Residential Types of Roofs
It’s not usually the first thing you notice, but your roof says a lot about you and your home. We have included a few of the most common types of residential roofs and roofing materials – both natural and synthetic – to fit your budget and style.
Here are a few pros to having composition shingles:
- Easy on the wallet – They’re one of the most affordable of all roofing materials and since they’re easily replaceable, this type of roofing style can cut down your repair costs.
- They’re durable – Composition roofs can usually last more than 30 years, depending on the weight of the shingle. Composition shingles are very fire resistant, as well.
- Variety of styles – Composition shingles can come in various colors, textures and styles, making it easy to select shingles that will complement the style of your home.
Here are a few pros to having wood shingles:
- Beautiful – The character of wood shingles blends nicely with the landscape and other surroundings. Its natural color and look enhance your home’s overall curb appeal and over time, the cedar will change to a more old-fashioned, silver color.
- Light – Second to asphalt shingles, wood (cedar) shingles are one of the most lightweight roofing materials, making it easier to repair.
- Insulated – Cedar wood is a natural thermal insulator, keeping your house cool during the summer and lowering the heating bill in the winter.
Here are a few pros to having metal roofing:
- Environmentally Friendly – Metal roofing is easily made from recycled metals and can generally be laid directly on top of old roofing materials, like composition shingles.
- Tough Against the Elements – Most metal roofing can withstand a great deal of storm damage including hail, rain, winds and fire. Metal roofing materials have a Class-A fire rating, making it the most fire-resistant option available.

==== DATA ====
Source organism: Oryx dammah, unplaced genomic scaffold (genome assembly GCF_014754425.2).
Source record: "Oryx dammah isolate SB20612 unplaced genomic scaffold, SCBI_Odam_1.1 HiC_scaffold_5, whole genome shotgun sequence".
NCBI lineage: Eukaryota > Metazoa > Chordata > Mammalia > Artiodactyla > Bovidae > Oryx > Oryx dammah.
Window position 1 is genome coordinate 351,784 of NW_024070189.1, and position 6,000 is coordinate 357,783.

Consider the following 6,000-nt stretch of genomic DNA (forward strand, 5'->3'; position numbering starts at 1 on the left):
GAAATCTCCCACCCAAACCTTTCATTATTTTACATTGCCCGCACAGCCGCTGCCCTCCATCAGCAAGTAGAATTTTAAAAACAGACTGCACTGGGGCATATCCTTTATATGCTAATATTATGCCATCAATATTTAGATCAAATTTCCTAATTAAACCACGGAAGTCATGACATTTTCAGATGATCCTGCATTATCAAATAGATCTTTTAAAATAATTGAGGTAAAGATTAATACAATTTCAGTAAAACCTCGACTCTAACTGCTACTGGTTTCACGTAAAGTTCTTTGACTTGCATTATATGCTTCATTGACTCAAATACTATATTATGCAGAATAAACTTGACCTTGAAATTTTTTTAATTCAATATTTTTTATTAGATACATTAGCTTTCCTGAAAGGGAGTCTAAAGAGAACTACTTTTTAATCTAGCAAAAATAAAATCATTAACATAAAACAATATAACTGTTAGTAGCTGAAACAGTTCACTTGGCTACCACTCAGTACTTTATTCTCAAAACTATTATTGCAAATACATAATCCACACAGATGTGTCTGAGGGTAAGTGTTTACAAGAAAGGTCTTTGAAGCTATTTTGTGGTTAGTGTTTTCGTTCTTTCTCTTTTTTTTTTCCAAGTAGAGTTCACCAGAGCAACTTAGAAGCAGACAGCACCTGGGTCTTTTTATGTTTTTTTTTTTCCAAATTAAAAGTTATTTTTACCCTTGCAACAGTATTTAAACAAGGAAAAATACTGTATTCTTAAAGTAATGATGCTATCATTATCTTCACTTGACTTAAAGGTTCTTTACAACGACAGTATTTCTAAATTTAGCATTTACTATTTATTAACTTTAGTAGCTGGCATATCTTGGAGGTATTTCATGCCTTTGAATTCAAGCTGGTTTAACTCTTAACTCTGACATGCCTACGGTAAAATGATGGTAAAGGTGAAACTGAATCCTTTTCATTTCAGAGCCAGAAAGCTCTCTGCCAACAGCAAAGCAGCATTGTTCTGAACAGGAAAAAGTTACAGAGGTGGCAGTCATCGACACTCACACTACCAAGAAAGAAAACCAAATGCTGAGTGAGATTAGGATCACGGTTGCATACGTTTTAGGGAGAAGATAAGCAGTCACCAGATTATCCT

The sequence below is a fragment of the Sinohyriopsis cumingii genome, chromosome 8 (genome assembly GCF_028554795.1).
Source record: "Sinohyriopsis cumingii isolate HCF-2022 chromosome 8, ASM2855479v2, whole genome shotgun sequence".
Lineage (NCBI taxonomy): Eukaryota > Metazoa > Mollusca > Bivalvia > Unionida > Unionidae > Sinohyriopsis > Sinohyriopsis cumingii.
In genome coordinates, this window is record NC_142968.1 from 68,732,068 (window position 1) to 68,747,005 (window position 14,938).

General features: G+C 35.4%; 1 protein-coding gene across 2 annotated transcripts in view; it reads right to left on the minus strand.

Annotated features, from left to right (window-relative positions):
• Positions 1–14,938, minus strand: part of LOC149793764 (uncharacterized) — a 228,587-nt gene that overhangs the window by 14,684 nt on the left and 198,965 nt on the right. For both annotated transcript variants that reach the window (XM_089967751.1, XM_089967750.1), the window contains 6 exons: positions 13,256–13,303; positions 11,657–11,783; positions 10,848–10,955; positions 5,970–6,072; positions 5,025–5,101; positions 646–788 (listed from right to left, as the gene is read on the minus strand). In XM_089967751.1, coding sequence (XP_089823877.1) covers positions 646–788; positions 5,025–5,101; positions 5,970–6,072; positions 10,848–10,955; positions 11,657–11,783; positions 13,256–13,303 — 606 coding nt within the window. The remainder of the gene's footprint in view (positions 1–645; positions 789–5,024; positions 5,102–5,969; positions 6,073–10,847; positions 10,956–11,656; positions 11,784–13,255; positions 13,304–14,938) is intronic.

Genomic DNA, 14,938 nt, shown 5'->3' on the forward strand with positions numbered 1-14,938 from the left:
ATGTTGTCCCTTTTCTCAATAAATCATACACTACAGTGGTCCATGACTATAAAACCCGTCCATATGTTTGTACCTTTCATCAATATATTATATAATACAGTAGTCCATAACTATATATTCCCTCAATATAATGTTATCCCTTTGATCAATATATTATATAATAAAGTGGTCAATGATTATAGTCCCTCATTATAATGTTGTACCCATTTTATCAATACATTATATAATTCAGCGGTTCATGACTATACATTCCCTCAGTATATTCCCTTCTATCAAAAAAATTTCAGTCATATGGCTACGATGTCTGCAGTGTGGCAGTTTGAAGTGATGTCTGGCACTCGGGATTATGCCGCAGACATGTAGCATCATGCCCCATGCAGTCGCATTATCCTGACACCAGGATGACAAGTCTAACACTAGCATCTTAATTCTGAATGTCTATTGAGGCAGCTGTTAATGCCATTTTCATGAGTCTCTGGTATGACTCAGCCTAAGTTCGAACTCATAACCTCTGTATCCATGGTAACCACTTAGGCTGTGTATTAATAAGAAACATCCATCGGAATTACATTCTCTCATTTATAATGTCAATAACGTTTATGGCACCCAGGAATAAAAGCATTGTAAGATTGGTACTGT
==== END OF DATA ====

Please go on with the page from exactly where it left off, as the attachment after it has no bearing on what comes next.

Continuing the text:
- Longevity – Depending on the material, metal shingles can last 40+ years.
Clay tiles are all-natural and are fired in a kiln. They are generally one of the most expensive and heaviest of roofing materials. Clay tiles will last a long time, however, as they are environmentally friendly and are resistant to both freezing and hot temperatures, as well as the sun’s harmful UV rays. However, they’re not optimal in Colorado due to being vulnerable to cracking in extremely low temperatures.
Here are a few pros to having clay tiles:
- Insulation – Since hot and cold temperatures don’t affect clay tiles as much as other roofing materials, clay is a natural insulator, keeping the energy bill low.
- Low-maintenance – Clay tiles don’t absorb water, mold or mildew very well, making them basically maintenance free.
- Color – Clay tiles don’t lose their color much since they are a natural roofing material.
Slate tiles are natural, shingle-like flat sheets of rock. Slate tiles can also be very pricey and heavy for your roof, but the stone look provides plenty of curb appeal to your home. Because of its weight, slate tiles do require extra roof support and framing. This roofing material requires professional installation, as walking on these tiles can be difficult and result in breaking the stone slates.
Here are a few pros to having slate tiles:
- Lifespan – Slate rock can last a very long time, often more than 100 years while maintaining its appearance over time.
- Low-maintenance – Rock is resistant to fire, moisture and insects, protecting your home from the outside elements with little-to-no maintenance.
- Home Value – Due to its durability and beautiful, natural appearance, the value of your home will increase, making it overall more appealing to buyers if you ever sell it.
Residential Roof Styles
This style of roof is mostly associated with barns and residential homes with lots of attic space, so much that there’s room to turn them into bedrooms or extra spaces.
Residential Roof Pitch
Knowing the pitch or angle of your roof is helpful when you’re thinking of additions or remodels, roof repairs or roof replacements.
Your home’s roof pitch is calculated by the number of inches the roof rises vertically for every 12 inches that the roof extends horizontally. If your roof rises 8 inches for every 12 inches of horizontal run, your roof has a 8-in-12 pitch.
- Flat Roof – Anything under 2-in-12 pitch
- Low Slope Roof – Anything from 2-in-12 to 4-in-12 pitch
- Steep Slope Roof – Anything above 4-in-12 pitch (usually up to 21-in-12 pitch)